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Dysphagia

, Volume 25, Issue 4, pp 277–283 | Cite as

Oropharyngeal Dysphagia in Infants and Children with Infantile Pompe Disease

  • Harrison N. JonesEmail author
  • Carolyn W. Muller
  • Min Lin
  • Suhrad G. Banugaria
  • Laura E. Case
  • Jennifer S. Li
  • Gwendolyn O’Grady
  • James H. Heller
  • Priya S. Kishnani
Original Article

Abstract

Pompe disease is a rare genetic progressive neuromuscular disorder. The most severe form, infantile Pompe disease, has historically resulted in early mortality, most commonly due to cardiorespiratory failure. Treatment with enzyme replacement therapy (ERT) using alglucosidase alfa (Myozyme®) has extended the lifespan of individuals with this disease. With the introduction of ERT and the resultant improved survival, dysphagia is being encountered clinically with increasing regularity though systematic data remain unavailable. We retrospectively studied the oropharyngeal swallowing of 13 infants and children with Pompe disease using videofluoroscopy before initiation of ERT, allowing for baseline swallow function to be established in an untreated cohort. Dysphagia was present in all 13 subjects, even in a participant only 15 days old. Oral stage signs were present in 77%, most frequently a weak suck in 69%. Pharyngeal stage signs were present in 100%, including a pharyngeal swallow delay in 92% and pharyngeal residue in 77%. Airway invasion was present in 76.9% of subjects, including penetration in five (38.46%) and silent aspiration in an additional five (38.46%). No relationship in the relative involvement of swallowing, gross motor function, and cardiac disease appeared to be present.

Keywords

Infantile Pompe disease Oropharyngeal dysphagia Aspiration Glycogen storage disease type I Acid maltase deficiency Enzyme replacement therapy Deglutition Deglutition disorders 

Notes

Acknowledgments

We would like to thank the staff at the Duke Clinical Research Unit, Stephanie DeArmey, MHS, PA-C, and Joanne Mackey, RN, MSN, CPNP for the excellent care provided to these patients. This study was supported by grant RR024128 from the Duke Clinical Research Unit, National Center for Research Resources, National Institutes of Health.

Disclosures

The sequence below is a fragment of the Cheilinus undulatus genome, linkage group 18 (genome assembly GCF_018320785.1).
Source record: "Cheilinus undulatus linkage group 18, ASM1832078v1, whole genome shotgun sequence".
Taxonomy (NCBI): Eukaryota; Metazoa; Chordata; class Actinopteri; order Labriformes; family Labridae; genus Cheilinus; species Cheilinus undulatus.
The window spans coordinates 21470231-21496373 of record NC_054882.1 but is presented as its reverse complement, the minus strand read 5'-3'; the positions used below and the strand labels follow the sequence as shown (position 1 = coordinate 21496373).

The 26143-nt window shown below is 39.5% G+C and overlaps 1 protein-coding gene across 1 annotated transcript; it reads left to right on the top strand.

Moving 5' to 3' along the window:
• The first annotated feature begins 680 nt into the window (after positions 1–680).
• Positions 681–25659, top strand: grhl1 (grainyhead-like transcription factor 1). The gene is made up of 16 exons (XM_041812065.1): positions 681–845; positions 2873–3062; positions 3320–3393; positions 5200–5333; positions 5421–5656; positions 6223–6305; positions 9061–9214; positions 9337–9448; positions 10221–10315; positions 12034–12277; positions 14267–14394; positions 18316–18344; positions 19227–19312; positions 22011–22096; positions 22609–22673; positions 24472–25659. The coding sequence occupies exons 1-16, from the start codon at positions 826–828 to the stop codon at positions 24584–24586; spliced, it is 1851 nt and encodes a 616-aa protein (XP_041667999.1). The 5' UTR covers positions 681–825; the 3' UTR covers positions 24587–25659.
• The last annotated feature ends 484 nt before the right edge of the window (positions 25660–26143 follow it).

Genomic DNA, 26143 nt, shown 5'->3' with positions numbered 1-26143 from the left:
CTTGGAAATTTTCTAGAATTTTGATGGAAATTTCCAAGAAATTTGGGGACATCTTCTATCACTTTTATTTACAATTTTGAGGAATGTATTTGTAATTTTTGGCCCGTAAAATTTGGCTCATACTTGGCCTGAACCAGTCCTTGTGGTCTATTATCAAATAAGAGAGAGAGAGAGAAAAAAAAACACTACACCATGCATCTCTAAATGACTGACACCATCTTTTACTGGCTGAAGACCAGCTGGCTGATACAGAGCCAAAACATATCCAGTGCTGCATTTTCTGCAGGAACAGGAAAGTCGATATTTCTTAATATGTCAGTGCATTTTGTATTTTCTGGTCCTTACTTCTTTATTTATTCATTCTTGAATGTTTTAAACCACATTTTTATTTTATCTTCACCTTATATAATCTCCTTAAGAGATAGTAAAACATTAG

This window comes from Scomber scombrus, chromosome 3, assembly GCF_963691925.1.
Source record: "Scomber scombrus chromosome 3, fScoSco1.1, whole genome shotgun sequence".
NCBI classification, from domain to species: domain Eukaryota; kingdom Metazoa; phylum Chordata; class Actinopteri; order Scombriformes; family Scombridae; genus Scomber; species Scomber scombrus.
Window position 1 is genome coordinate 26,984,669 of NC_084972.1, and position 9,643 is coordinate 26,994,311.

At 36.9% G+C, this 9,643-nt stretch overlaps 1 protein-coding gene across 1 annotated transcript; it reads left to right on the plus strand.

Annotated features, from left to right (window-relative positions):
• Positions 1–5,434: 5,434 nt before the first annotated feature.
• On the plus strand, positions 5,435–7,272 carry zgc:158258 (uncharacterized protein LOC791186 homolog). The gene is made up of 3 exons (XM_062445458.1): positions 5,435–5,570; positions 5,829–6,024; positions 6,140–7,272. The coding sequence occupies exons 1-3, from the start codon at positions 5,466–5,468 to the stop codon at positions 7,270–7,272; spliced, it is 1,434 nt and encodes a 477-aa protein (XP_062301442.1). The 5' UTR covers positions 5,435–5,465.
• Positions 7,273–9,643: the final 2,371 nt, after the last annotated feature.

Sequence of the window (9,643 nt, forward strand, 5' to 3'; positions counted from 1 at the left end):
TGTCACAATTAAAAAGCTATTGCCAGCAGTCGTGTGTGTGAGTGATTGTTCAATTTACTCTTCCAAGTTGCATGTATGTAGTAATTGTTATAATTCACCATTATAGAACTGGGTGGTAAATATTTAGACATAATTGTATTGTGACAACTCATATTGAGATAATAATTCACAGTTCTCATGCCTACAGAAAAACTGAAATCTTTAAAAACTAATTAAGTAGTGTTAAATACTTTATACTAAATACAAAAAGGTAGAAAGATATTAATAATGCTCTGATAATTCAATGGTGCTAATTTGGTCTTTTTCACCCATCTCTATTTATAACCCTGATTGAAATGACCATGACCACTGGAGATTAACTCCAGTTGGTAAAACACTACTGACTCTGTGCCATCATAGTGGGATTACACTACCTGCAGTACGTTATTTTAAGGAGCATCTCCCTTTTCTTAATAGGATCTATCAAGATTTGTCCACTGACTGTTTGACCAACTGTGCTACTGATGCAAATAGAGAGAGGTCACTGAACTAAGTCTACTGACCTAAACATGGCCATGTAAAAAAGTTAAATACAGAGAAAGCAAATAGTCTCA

LEC has received honoraria from Genzyme Corporation; has participated in research supported by Genzyme Corporation, PTC Therapeutics, the Leal Foundation, and Families of SMA; has been awarded grant support from the National Skeletal Muscle Research Center; and is a member of the Pompe Registry Board of Advisors. GOG has received honoraria from Genzyme Corporation for educational presentations related to hearing assessment in children. PSK has received research grant support and honoraria from Genzyme Corporation. PSK is a member of the Pompe Disease Registry Advisory Board for Genzyme Corporation. rhGAA, in the form of Genzyme’s product Myozyme®, has been approved by the US FDA and the European Union as therapy for Pompe disease. Duke University and inventors for the method of treatment and predecessors of the cell lines used to generate the enzyme (rhGAA) benefit financially pursuant to the University’s Policy on Inventions, Patents and Technology Transfer. HNJ, CWM, ML, SGB, JSL, and JAH have no conflicts of interest to report.

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Copyright information

© Springer Science+Business Media, LLC 2009

Authors and Affiliations

  • Harrison N. Jones
    • 1
    Email author
  • Carolyn W. Muller
    • 1
  • Min Lin
    • 2
  • Suhrad G. Banugaria
    • 3
  • Laura E. Case
    • 4
  • Jennifer S. Li
    • 5
  • Gwendolyn O’Grady
    • 1
  • James H. Heller
    • 1
    • 3
  • Priya S. Kishnani
    • 3
  1. 1.Division of Speech Pathology and Audiology, Department of SurgeryDuke UniversityDurhamUSA
  2. 2.Department of Biostatistics and BioinformaticsDuke UniversityDurhamUSA
  3. 3.Division of Medical Genetics, Department of PediatricsDuke UniversityDurhamUSA
  4. 4.Division of Physical Therapy, Department of Community and Family MedicineDuke UniversityDurhamUSA
  5. 5.Division of Cardiology, Department of PediatricsDuke UniversityDurhamUSA

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